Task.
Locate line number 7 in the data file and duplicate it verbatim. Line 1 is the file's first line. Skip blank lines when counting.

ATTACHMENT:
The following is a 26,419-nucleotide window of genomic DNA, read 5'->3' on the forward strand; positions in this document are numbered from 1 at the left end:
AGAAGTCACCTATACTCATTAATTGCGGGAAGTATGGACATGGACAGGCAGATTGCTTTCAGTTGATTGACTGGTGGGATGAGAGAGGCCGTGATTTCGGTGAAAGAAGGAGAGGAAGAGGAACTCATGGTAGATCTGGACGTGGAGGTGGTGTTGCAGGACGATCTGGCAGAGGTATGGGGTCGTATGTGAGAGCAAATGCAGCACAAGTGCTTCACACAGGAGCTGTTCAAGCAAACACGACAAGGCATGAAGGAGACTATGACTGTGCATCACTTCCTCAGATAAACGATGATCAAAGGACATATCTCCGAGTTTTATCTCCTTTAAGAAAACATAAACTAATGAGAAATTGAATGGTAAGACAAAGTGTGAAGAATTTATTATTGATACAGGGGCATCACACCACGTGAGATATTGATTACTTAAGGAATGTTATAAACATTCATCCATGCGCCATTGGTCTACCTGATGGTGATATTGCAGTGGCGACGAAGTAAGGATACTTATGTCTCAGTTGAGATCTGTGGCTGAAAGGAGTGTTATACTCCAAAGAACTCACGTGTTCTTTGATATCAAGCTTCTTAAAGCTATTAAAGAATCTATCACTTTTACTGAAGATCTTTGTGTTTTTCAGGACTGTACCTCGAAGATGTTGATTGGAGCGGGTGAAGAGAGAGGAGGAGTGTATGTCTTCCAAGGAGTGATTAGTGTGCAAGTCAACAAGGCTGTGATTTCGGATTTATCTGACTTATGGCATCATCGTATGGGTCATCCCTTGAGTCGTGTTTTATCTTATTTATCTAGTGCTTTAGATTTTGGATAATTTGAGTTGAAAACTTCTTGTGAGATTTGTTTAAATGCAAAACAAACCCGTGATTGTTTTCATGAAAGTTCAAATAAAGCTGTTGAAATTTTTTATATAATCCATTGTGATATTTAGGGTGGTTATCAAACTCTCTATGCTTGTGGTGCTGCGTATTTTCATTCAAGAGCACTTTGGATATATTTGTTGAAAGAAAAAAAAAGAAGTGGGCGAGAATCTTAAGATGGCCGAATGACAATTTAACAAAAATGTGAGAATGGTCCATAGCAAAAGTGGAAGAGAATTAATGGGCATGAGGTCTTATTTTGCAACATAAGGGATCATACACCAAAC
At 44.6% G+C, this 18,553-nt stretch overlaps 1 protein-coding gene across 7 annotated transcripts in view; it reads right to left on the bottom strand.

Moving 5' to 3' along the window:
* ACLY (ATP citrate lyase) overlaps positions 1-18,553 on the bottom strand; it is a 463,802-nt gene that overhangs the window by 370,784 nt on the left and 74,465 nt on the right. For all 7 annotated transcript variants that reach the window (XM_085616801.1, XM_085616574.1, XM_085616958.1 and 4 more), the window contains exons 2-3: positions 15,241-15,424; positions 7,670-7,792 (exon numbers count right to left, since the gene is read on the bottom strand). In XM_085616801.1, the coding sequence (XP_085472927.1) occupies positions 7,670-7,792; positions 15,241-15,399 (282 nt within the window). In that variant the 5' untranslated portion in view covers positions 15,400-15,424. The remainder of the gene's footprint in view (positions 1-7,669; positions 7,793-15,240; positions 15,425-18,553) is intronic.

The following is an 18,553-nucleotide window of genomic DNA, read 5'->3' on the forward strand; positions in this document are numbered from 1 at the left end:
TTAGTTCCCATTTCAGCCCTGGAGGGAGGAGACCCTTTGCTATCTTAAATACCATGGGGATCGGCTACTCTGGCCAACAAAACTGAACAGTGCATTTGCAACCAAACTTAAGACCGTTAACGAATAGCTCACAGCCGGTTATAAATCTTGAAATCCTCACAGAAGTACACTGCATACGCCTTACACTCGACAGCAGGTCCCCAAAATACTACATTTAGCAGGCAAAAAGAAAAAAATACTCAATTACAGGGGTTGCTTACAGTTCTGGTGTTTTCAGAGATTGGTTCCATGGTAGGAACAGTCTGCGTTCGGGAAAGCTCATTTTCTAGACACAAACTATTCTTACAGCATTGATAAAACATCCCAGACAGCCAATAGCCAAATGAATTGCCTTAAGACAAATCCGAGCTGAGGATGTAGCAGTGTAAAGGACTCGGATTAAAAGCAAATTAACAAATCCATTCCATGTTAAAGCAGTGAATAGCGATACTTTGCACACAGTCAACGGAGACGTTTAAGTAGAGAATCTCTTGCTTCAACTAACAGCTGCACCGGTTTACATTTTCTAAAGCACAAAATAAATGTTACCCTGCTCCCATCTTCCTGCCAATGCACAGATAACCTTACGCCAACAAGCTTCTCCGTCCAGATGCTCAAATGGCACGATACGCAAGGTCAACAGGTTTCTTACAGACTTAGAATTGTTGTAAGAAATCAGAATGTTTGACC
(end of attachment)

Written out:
TTAGTTCCCATTTCAGCCCTGGAGGGAGGAGACCCTTTGCTATCTTAAATACCATGGGGATCGGCTACTCTGGCCAACAAAACTGAACAGTGCATTTGCAACCAAACTTAAGACCGTTAACGAATAGCTCACAGCCGGTTATAAATCTTGAAATCCTCACAGAAGTACACTGCATACGCCTTACACTCGACAGCAGGTCCCCAAAATACTACATTTAGCAGGCAAAAAGAAAAAAATACTCAATTACAGGGGTTGCTTACAGTTCTGGTGTTTTCAGAGATTGGTTCCATGGTAGGAACAGTCTGCGTTCGGGAAAGCTCATTTTCTAGACACAAACTATTCTTACAGCATTGATAAAACATCCCAGACAGCCAATAGCCAAATGAATTGCCTTAAGACAAATCCGAGCTGAGGATGTAGCAGTGTAAAGGACTCGGATTAAAAGCAAATTAACAAATCCATTCCATGTTAAAGCAGTGAATAGCGATACTTTGCACACAGTCAACGGAGACGTTTAAGTAGAGAATCTCTTGCTTCAACTAACAGCTGCACCGGTTTACATTTTCTAAAGCACAAAATAAATGTTACCCTGCTCCCATCTTCCTGCCAATGCACAGATAACCTTACGCCAACAAGCTTCTCCGTCCAGATGCTCAAATGGCACGATACGCAAGGTCAACAGGTTTCTTACAGACTTAGAATTGTTGTAAGAAATCAGAATGTTTGACC